The tricks memory plays on us are not always cruel. For decades, I thought I remembered a lush Italian garden from a book of Aldous Huxley stories that a high school girlfriend liked to read aloud to me. It wasn’t an image, let alone an idea. It was a sense, an impression, of something overpoweringly sensual. In those days, I would have struggled to name more than a handful of flowers (I’m hardly more expert today), but long after that girlfriend and I had parted ways, I loved that lingering sense of exotic flowers and their indecipherable but lovely perfume.
Many years later, I read Huxley’s Collected Stories on my own but couldn’t figure out which one had had such an impact. I decided it must have been one he published in 1922 titled “Green Tunnels.” There, we are told green tunnels are “Arched alleys covered with vines or other creeping plants,” first created in Italy in the thirteenth century. But this is the only explanation the story gives of those antique gardens, and it hardly encompasses the floral luxuriance that took over my imagination. Not one mention of flowers.
The story isn’t about gardens, but about the ways we human beings construct isolated, tunnel-like worlds despite our outward participation in society. The Buzzacott family lives in Italy because of England’s onerous tax laws, the cost of that parsimony being complete boredom. Their “distinguished antiquarian” guest, Mr. Topes, resists the Buzzacotts’ and his own wife’s contempt for the “natives” and their admiration for the Fascists, but his preoccupation with Italy’s artistic past constrains him. The story’s main character is a young woman named Barbara, the Buzzacotts’ daughter. Like Mr. Topes, she’s a romantic, but she has no patience for dead artists.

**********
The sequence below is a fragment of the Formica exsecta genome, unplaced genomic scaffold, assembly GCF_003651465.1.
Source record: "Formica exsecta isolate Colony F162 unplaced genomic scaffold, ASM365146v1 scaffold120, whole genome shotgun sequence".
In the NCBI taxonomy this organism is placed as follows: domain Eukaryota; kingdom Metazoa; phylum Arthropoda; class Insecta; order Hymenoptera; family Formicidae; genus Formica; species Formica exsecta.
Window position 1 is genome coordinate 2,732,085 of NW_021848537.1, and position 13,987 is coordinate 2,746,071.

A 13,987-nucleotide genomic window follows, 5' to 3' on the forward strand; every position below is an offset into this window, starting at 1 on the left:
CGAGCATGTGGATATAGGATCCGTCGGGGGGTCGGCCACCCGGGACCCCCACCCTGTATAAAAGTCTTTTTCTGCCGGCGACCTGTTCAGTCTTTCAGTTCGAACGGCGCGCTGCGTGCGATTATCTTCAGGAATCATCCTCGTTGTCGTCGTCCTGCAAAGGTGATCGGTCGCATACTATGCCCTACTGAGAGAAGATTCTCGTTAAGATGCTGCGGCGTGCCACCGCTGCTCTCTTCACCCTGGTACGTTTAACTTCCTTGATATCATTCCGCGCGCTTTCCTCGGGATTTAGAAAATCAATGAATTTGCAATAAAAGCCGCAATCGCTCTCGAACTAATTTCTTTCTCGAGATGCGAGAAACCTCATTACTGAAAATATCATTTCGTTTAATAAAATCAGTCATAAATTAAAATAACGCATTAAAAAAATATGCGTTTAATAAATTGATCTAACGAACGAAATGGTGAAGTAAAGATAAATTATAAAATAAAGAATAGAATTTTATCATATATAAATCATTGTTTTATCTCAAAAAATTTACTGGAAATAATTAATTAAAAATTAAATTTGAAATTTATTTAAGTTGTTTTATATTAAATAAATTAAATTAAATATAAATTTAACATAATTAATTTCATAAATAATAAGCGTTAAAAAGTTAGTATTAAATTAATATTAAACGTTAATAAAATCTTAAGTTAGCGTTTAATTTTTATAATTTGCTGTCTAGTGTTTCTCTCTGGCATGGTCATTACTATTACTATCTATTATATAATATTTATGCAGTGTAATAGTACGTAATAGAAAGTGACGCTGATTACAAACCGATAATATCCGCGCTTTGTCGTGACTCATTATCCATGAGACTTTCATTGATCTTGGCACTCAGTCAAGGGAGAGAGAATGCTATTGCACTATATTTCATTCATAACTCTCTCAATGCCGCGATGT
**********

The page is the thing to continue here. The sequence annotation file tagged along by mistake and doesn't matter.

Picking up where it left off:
One morning Barbara goes to the beach for her customary swim. The marquis who lives nearby, and whom she’d met just the day before, waves at her on his way back from his own dip in the sea. When she swims back ashore, she discovers a mysterious name, Clara d’Ellébeuse, etched in the sand. She spends the day fantasizing about what the marquis had meant by it and how wonderful her life with him will be.
In the last scene, Barbara is walking reluctantly along the beach with Mr. Topes, the antiquarian, when he tries to express the impact the setting has on him:
‘All this,’ he went on desperately, and waved his hand to indicate the sky, the sea, the mountains, ‘this scene is like something remembered, clear and utterly calm; remembered across great gulfs of intervening time. … Art instead of life, as usual; but then I’m made that way. I can’t help thinking of Jammes. Those delicate, exquisite things he wrote about Clara d’Ellébeuse.’
At this, Barbara bursts out crying for, as Huxley tells us in the story’s very last phrase, “no reason whatsoever.” Of course, it isn’t that there is no reason. The obvious one is that her entire day of fantasy has been smashed by the discovery that it was Mr. Topes, not the marquis, who had written the name in the sand. Beyond that, it’s that her daydreams, her escape mechanism from the emptiness of her life, have been shown up for the fraud that they are.